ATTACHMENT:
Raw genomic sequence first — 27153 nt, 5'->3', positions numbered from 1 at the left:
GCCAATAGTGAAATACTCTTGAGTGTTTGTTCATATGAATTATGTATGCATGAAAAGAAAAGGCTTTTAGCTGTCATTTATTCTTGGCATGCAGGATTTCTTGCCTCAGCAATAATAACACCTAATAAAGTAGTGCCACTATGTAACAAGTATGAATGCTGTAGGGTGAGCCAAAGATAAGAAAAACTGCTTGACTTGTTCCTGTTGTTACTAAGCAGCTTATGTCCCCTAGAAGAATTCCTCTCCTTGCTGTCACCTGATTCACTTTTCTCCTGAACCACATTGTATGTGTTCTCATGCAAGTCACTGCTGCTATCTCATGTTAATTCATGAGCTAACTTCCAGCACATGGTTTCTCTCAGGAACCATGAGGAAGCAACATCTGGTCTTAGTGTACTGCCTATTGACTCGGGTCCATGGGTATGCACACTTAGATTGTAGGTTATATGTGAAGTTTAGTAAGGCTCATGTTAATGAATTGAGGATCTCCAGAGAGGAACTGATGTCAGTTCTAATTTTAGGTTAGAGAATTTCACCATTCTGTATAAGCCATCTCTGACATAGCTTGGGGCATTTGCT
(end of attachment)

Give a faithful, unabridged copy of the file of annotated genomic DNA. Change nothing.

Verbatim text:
Raw genomic sequence first — 27153 nt, 5'->3', positions numbered from 1 at the left:
GCCAATAGTGAAATACTCTTGAGTGTTTGTTCATATGAATTATGTATGCATGAAAAGAAAAGGCTTTTAGCTGTCATTTATTCTTGGCATGCAGGATTTCTTGCCTCAGCAATAATAACACCTAATAAAGTAGTGCCACTATGTAACAAGTATGAATGCTGTAGGGTGAGCCAAAGATAAGAAAAACTGCTTGACTTGTTCCTGTTGTTACTAAGCAGCTTATGTCCCCTAGAAGAATTCCTCTCCTTGCTGTCACCTGATTCACTTTTCTCCTGAACCACATTGTATGTGTTCTCATGCAAGTCACTGCTGCTATCTCATGTTAATTCATGAGCTAACTTCCAGCACATGGTTTCTCTCAGGAACCATGAGGAAGCAACATCTGGTCTTAGTGTACTGCCTATTGACTCGGGTCCATGGGTATGCACACTTAGATTGTAGGTTATATGTGAAGTTTAGTAAGGCTCATGTTAATGAATTGAGGATCTCCAGAGAGGAACTGATGTCAGTTCTAATTTTAGGTTAGAGAATTTCACCATTCTGTATAAGCCATCTCTGACATAGCTTGGGGCATTTGCT